How to divorce when you run a family business together

Divorce can be difficult no matter the circumstances but when you run a family business together, there are even more complications. It’s important to consider what are the best options for you and your family business if your marriage comes to an end.

There are many compelling reasons for seeking legal advice early when couples make the decision to divorce and this is particularly true when business interests are involved.

Find common ground

It may be possible, with support from your solicitor, to reach an amicable resolution covering how the business relationship will be resolved. Where possible and with careful negotiation, this is often the best way forward. We prefer, where possible, to agree a settlement out of court because the Judges have a wide range of discretion and the outcome can be unpredictable.  It is far better to have a negotiated settlement which both parties know will work for them. In some cases, ex couples decide to continue to run the family business together and are able to maintain a good working relationship. This is not always possible, of course, and there are other options when deciding on the future of the business.

Split the assets

Without previous legal documentations such as a pre or post nuptial agreement, the starting point in divorce proceedings is to look at whether an equal split of assets is fair. An equal split is not inevitable though. We will always discuss your individual circumstances with you to try and achieve the best possible outcome. If one partner has had a more active role in the business, this can lead to further issues.  The courts may not, for example, grant a bigger share because you were the person who established or spent more time building up the business. Any agreements that have been previously drawn up specifying who owns what shares and documenting loans, for example, could play an important part in any negotiations or proceedings.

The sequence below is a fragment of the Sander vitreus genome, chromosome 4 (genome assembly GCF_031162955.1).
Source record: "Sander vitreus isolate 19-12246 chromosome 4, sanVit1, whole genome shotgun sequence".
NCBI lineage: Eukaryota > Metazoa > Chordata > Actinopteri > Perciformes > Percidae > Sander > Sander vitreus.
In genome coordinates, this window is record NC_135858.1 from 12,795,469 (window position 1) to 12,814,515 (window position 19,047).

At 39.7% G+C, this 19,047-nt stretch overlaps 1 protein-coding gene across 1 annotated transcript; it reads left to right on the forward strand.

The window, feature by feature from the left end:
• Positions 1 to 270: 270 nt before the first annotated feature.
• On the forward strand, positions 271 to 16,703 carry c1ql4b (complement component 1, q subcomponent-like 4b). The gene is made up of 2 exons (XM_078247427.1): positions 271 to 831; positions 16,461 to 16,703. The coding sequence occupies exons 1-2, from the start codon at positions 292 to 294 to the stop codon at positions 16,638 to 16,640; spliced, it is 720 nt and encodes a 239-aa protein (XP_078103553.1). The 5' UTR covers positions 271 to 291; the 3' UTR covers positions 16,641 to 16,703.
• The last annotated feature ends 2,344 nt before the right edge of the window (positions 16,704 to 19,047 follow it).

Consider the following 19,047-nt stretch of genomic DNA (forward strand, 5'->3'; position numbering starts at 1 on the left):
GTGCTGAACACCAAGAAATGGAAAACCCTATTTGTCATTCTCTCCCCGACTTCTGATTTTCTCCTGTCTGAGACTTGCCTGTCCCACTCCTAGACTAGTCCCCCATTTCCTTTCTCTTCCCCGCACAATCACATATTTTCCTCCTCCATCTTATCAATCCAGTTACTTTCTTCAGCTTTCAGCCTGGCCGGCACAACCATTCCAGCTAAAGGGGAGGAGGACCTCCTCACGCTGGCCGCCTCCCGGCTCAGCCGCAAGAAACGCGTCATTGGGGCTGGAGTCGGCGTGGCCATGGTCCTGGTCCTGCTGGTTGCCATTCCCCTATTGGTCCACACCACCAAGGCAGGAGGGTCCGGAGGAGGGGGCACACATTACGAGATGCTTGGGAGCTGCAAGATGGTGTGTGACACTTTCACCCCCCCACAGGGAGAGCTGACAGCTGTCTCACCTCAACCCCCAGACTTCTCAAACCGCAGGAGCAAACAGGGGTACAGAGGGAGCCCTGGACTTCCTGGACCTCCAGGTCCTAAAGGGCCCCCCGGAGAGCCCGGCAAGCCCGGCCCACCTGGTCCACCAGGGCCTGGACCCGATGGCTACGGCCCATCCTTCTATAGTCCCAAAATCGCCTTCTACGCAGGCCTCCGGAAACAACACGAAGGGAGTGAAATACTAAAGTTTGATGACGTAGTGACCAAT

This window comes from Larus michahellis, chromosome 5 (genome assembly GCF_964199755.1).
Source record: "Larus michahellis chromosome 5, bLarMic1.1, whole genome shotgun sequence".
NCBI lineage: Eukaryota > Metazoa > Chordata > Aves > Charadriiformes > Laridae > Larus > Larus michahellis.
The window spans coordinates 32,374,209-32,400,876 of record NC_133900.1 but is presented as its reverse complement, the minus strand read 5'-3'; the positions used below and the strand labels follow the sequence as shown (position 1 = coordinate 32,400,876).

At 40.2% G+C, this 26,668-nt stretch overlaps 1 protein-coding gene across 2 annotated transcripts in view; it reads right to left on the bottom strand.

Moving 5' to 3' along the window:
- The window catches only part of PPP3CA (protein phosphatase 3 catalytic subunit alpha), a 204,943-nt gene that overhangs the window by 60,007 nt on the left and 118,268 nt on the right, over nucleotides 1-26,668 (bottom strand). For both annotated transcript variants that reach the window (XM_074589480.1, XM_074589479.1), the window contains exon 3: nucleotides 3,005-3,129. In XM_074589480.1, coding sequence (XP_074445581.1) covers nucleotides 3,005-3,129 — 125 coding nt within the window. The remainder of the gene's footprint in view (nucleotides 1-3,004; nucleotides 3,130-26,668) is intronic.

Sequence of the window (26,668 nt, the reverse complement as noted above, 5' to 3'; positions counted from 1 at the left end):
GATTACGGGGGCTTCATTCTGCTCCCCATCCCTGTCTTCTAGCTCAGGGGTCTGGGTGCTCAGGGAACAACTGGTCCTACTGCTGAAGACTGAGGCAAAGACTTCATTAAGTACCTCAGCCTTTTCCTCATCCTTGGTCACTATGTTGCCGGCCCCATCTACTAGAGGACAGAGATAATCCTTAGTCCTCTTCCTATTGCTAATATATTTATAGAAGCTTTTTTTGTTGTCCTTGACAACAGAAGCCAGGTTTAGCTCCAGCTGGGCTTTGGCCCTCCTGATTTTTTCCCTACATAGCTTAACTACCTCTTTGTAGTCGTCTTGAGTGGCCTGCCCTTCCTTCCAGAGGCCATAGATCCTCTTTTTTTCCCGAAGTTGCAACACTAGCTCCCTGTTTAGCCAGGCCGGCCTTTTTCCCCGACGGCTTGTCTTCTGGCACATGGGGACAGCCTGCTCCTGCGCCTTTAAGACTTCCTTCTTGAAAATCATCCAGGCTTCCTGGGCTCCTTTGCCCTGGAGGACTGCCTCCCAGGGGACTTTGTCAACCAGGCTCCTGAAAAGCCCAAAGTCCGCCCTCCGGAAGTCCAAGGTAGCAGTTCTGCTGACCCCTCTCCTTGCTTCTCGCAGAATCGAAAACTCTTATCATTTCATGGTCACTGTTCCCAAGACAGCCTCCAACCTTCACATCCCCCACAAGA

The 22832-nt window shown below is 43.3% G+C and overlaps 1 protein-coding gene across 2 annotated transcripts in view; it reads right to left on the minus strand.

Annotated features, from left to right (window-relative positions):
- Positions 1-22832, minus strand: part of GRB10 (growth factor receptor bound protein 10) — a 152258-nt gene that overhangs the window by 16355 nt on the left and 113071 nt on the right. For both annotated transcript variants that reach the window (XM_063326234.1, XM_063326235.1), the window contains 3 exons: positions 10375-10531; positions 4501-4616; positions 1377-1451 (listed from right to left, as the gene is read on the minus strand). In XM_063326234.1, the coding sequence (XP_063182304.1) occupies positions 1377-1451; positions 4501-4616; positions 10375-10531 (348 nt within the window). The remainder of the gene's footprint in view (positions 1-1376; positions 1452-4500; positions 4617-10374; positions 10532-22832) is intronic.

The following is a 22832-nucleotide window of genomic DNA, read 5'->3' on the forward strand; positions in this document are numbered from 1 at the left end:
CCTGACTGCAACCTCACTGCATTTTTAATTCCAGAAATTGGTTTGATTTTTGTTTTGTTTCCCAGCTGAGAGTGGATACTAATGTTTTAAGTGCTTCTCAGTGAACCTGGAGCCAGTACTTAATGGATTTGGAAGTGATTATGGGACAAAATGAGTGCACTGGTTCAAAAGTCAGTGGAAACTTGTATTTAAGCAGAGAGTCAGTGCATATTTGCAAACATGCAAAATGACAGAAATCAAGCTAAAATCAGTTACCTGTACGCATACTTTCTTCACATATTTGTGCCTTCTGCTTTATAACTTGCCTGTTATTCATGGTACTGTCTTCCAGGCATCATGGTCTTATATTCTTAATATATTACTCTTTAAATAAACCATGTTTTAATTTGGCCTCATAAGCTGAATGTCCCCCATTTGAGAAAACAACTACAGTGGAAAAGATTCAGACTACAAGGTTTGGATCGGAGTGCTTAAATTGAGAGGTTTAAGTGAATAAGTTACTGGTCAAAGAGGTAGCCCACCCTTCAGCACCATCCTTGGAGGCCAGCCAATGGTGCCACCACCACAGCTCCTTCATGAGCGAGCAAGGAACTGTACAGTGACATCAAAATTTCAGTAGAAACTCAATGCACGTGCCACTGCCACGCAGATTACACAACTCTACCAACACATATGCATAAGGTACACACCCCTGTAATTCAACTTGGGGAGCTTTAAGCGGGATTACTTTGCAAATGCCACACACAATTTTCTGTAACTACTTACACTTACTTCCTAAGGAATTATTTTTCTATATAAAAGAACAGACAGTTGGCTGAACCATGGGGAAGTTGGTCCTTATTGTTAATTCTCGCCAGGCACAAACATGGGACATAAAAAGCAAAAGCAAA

Buy out

If the family business is to be split, one option might be to buy out your ex partner’s share. One partner may retain ownership and pay the other spousal maintenance, or borrowings could be used to make a lump sum payment. There are a number of possibilities and pitfalls and we would urge you to make an appointment to come and see us so that we can guide you through the process.

We would always advise, if you co-own a business with your spouse, to have precise legal documentation drawn up so that in the event of a divorce it is easier to achieve a fair settlement that reflects the contribution both partners have made.


Spousal Maintenance – How Long Can a Wife Expect to Be Financially Supported by her Ex Husband?

A husband who is making regular spousal maintenance payments to his wife will understandably question why he is still expected to pay her regular amounts of money when she has moved a new partner in and no longer seems to be having to manage on her own.

What is spousal maintenance?